10. Las Terrenas
Located on the Dominican Republic’s northern coast, Las Terrenas was once a small fishing village. In 1946, the country’s president ordered residents of Santo Domingo to settle here as farmers and fishermen. In the present day, it’s a town of almost 40,000 people that’s highly popular with tourists due to its stunning beaches. It’s also a great place to go dolphin and whale-watching.
Nicknamed “the city of everlasting spring” due to its tropical climate, Jarabacoa is known for its beautiful mountains and scenic beauty. If you’re an adventurous type, try crossing the Jimenoa River on a wood or rope footbridge. If sightseeing is more your thing, be sure to visit the Cistercian monastery of Santa Maria del Evangelio. Should you visit in February, take in one of the country’s most famous annual carnivals.
8. Playa Rincon
Christopher Columbus is believed to have landed in the New World in one of two places, and Playa Rincon is one of them. This stunning, two-mile stretch of beach is considered to be one of the most beautiful in the entire Caribbean. What’s more is that it’s just a 20 minute boat ride from the nearby town of Las Galeras.
7. El Limon Waterfall
El Salto del Limon, or “the Jump of the Lemon” in English, is a 170-foot-high waterfall near the Dominican Republic’s Atlantic Coast. You need be prepared to rough it a little to get there though, because you have to cross several rivers on horseback to get there. Once you’re there, you can dive straight into the spectacular swimming hole just below the waterfall itself.
6. Santo Domingo
Representing the largest metropolitan area in the entire Caribbean, home to almost 3 million people, Santo Domingo is also the site of the first cathedral, castle, monastery and fortress built in all of the Americas. They are located in the Colonial Zone, which is a UNESCO World Heritage Site. The city is also the oldest European settlement in the Americas, and was the seat of the Spanish Empire during the Colonial era.
If you love adventure sports, then you’ll love Cabarete. This once-quiet fishing village is a kite-surfer’s dream, as well as being one of the most popular surfing spots in the Caribbean. Top hotels and eateries are abound in the village, and you can’t miss any of them either, because there is only one main street! Lie on one of Cabarete’s beautiful beaches, go snorkeling or scuba diving, or even hire a kayak for a few hours.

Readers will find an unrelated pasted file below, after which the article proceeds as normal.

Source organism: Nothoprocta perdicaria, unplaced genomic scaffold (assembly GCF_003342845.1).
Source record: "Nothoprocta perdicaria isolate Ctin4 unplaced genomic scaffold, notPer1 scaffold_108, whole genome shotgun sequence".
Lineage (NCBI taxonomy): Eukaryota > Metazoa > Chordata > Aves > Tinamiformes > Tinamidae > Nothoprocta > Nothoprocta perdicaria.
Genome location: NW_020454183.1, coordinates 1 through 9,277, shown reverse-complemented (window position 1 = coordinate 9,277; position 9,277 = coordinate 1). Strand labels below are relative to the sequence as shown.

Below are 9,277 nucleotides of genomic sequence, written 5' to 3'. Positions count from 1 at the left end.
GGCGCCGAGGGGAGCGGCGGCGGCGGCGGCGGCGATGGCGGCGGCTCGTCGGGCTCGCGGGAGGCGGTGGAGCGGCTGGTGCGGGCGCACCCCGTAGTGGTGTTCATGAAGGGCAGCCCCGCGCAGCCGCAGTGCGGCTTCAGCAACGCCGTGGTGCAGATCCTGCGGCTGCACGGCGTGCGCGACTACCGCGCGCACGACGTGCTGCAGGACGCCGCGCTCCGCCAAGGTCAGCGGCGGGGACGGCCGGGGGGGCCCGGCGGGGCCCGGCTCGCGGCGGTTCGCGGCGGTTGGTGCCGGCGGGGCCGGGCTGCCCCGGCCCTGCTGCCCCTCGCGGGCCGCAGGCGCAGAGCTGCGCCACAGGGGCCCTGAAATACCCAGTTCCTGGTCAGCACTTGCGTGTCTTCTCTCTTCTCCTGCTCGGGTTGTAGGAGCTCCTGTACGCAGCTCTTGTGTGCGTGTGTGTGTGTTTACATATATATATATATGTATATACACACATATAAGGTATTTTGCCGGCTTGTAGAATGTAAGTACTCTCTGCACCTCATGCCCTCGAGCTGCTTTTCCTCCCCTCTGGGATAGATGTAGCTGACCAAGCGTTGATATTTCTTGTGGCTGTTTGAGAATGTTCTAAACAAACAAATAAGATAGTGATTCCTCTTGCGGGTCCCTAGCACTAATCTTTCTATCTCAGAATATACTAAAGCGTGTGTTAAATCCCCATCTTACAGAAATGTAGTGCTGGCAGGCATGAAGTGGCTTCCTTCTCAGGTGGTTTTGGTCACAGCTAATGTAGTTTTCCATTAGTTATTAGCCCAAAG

In addition to being the last stop on Christopher Columbus’ return journey from the New World in 1492, Samana is also one of the world’s premier whale-watching spots. In the first quarter of each year, thousands of humpback whales head to Samana’s bay to give birth. As you can imagine, this means that the place gets very busy with tourists eager to catch a glimpse of these gentle giants.
In a country that’s recognized the world over for its amazing beach destinations, Bayahibe stands out. Bayahibe Beach is located just a mile out of town, but if you take a boat to Saona, the beaches get even better. The town is home to more than 20 pristine scuba diving sites, but if you don’t know how to scuba dive, you can enjoy a spot of paddle-boarding or snorkeling.
Back in 1938, the president of the Dominican Republic offered safe haven to no less than 100,000 Jewish refugees. Some 800 of these refugees settled in Sosua and started a dairy and cheese factory that’s still operational today. As is to be expected, beautiful seas, pristine beaches and abundant marine life also abound here. When the sun sets, Sosua has a reputation for turning into a serious party town.
1. Punta Cana
The most popular beach destination in the Dominican Republic is undoubtedly Punta Cana. Not only does it have beaches facing both the Atlantic and Caribbean Seas, it also has more than 60 miles of coastline with mostly shallow waters. This beautiful place offers you the opportunity to swim with dolphins or sharks, go speedboat racing, deep sea fishing, sailing, whale watching or sip lining – take your pick, or try them all!